“In those days if no one was willing to come forward and lay a serious accusation, put their own reputation on the line, you’d just hope that it was (just) a bunch of stories. But there were so many of them, that it now seems very clear ... that there were real problems here that went unaddressed.”
Regarding McCarrick’s enthusiasm for traveling to China and helping out Cardinal Pietro Parolin with negotiations with the Chinese government, Weigel said it is “entirely possible” that McCarrick was doing things entirely on his own and that “he was simply attempting to play along with the superiors in Rome.”
Weigel again underscored that it had been up to the Holy See to enforce its own sanctions.
“Why didn’t they say to him, ‘Stop it. We don’t want you doing this?’” he asked.
The author also condemned the current deal with China, saying neither John Paul II or Benedict XVI would have signed a deal with the Communist government allowing it to choose bishops. However, he said McCarrick’s suggestions that he had anything to do with it should be taken with not just a grain of salt, but “a salt shaker.”
Weigel also believes that McCarrick was exaggerating about his role as a papal kingmaker in his 2013 Villanova University speech and told Arroyo that other bishops had wanted to “duct-tape” McCarrick’s mouth at that point.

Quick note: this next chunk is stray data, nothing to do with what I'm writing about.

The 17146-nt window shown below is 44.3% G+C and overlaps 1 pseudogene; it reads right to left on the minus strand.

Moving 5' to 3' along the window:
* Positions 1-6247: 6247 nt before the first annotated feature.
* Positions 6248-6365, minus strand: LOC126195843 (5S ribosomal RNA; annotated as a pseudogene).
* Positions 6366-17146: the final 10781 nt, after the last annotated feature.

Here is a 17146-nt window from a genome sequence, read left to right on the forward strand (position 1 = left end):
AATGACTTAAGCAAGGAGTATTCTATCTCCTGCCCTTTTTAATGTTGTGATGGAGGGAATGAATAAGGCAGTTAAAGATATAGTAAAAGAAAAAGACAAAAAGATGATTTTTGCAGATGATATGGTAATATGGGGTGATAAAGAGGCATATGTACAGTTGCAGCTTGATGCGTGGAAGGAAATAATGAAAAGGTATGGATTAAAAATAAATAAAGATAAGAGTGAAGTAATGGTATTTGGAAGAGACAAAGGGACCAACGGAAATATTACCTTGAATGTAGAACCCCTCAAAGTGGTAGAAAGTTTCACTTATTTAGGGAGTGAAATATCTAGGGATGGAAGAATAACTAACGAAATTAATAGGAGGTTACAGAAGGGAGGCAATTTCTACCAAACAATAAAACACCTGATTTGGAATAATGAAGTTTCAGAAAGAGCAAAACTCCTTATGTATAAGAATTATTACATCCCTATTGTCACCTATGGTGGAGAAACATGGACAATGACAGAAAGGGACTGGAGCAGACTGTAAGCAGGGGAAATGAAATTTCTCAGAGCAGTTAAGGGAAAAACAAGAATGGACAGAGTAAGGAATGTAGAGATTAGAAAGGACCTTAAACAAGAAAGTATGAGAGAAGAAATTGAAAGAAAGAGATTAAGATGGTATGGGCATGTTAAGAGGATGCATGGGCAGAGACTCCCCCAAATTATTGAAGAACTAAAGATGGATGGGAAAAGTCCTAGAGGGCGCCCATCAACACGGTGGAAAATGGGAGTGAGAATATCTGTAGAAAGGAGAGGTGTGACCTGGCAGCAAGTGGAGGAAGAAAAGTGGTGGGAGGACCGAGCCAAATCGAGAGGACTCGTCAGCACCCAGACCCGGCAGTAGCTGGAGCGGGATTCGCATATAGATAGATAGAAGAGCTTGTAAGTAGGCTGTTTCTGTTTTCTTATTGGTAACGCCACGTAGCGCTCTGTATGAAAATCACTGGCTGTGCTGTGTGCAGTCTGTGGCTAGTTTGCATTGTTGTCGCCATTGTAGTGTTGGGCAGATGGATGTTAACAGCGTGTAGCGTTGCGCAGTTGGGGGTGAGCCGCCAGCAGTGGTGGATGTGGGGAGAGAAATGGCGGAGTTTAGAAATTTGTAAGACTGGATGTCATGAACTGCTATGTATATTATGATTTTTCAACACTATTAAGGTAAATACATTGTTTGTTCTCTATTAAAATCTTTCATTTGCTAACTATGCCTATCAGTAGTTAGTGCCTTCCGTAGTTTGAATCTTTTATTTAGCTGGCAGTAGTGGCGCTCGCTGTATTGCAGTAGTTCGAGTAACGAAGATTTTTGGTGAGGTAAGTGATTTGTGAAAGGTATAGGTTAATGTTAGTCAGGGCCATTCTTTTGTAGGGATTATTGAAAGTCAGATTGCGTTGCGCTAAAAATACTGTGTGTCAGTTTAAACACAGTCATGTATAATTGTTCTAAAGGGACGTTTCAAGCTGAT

Was Weigel really a potential Ambassador to the Holy See?
Weigel himself had a cameo part in the Figueiredo Report, for one of the released communications was a 2017 letter from McCarrick to Pope Francis warning that there were rumors that the author might be named the new U.S. Ambassador to the Holy See.
McCarrick warned Francis that Weigel was “very much a leader of the ultra-conservative wing of the Church” in the United States,, had been “publicly critical” of the pontiff, and “many of us bishops would have great concerns” about the author being named to the post.